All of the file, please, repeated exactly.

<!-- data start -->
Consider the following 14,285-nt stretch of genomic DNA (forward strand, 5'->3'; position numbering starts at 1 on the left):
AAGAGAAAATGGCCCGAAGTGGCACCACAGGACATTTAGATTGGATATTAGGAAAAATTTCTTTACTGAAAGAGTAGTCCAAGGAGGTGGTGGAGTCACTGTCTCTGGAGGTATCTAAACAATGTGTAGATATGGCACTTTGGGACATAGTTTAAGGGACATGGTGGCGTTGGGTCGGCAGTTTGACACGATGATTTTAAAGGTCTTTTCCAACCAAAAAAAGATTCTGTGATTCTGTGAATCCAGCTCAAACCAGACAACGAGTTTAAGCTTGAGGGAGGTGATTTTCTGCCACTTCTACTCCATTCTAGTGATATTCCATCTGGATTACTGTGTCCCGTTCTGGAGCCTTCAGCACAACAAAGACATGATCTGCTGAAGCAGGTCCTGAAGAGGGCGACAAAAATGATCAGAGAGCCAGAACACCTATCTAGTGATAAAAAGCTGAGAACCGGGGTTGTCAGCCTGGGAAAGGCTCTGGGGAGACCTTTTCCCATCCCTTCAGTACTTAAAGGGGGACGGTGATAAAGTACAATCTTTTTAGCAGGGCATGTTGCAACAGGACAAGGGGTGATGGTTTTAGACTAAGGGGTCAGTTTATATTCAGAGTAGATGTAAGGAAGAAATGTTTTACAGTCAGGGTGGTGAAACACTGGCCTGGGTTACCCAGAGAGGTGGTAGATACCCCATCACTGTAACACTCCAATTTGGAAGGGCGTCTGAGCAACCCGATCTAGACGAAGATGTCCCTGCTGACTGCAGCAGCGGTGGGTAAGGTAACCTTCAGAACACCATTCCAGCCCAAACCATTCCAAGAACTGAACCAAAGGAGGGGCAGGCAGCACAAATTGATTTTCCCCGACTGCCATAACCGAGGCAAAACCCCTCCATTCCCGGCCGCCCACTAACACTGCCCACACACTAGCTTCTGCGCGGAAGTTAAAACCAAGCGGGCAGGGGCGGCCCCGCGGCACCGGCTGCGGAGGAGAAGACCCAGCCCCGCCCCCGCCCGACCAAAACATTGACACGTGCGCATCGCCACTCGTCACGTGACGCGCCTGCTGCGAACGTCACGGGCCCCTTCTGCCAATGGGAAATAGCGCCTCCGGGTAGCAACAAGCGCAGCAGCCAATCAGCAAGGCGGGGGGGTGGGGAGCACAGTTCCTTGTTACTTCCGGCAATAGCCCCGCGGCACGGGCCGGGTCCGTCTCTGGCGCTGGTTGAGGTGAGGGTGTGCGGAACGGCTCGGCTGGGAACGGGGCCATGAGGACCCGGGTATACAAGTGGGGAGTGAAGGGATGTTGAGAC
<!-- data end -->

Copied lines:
Consider the following 14,285-nt stretch of genomic DNA (forward strand, 5'->3'; position numbering starts at 1 on the left):
AAGAGAAAATGGCCCGAAGTGGCACCACAGGACATTTAGATTGGATATTAGGAAAAATTTCTTTACTGAAAGAGTAGTCCAAGGAGGTGGTGGAGTCACTGTCTCTGGAGGTATCTAAACAATGTGTAGATATGGCACTTTGGGACATAGTTTAAGGGACATGGTGGCGTTGGGTCGGCAGTTTGACACGATGATTTTAAAGGTCTTTTCCAACCAAAAAAAGATTCTGTGATTCTGTGAATCCAGCTCAAACCAGACAACGAGTTTAAGCTTGAGGGAGGTGATTTTCTGCCACTTCTACTCCATTCTAGTGATATTCCATCTGGATTACTGTGTCCCGTTCTGGAGCCTTCAGCACAACAAAGACATGATCTGCTGAAGCAGGTCCTGAAGAGGGCGACAAAAATGATCAGAGAGCCAGAACACCTATCTAGTGATAAAAAGCTGAGAACCGGGGTTGTCAGCCTGGGAAAGGCTCTGGGGAGACCTTTTCCCATCCCTTCAGTACTTAAAGGGGGACGGTGATAAAGTACAATCTTTTTAGCAGGGCATGTTGCAACAGGACAAGGGGTGATGGTTTTAGACTAAGGGGTCAGTTTATATTCAGAGTAGATGTAAGGAAGAAATGTTTTACAGTCAGGGTGGTGAAACACTGGCCTGGGTTACCCAGAGAGGTGGTAGATACCCCATCACTGTAACACTCCAATTTGGAAGGGCGTCTGAGCAACCCGATCTAGACGAAGATGTCCCTGCTGACTGCAGCAGCGGTGGGTAAGGTAACCTTCAGAACACCATTCCAGCCCAAACCATTCCAAGAACTGAACCAAAGGAGGGGCAGGCAGCACAAATTGATTTTCCCCGACTGCCATAACCGAGGCAAAACCCCTCCATTCCCGGCCGCCCACTAACACTGCCCACACACTAGCTTCTGCGCGGAAGTTAAAACCAAGCGGGCAGGGGCGGCCCCGCGGCACCGGCTGCGGAGGAGAAGACCCAGCCCCGCCCCCGCCCGACCAAAACATTGACACGTGCGCATCGCCACTCGTCACGTGACGCGCCTGCTGCGAACGTCACGGGCCCCTTCTGCCAATGGGAAATAGCGCCTCCGGGTAGCAACAAGCGCAGCAGCCAATCAGCAAGGCGGGGGGGTGGGGAGCACAGTTCCTTGTTACTTCCGGCAATAGCCCCGCGGCACGGGCCGGGTCCGTCTCTGGCGCTGGTTGAGGTGAGGGTGTGCGGAACGGCTCGGCTGGGAACGGGGCCATGAGGACCCGGGTATACAAGTGGGGAGTGAAGGGATGTTGAGAC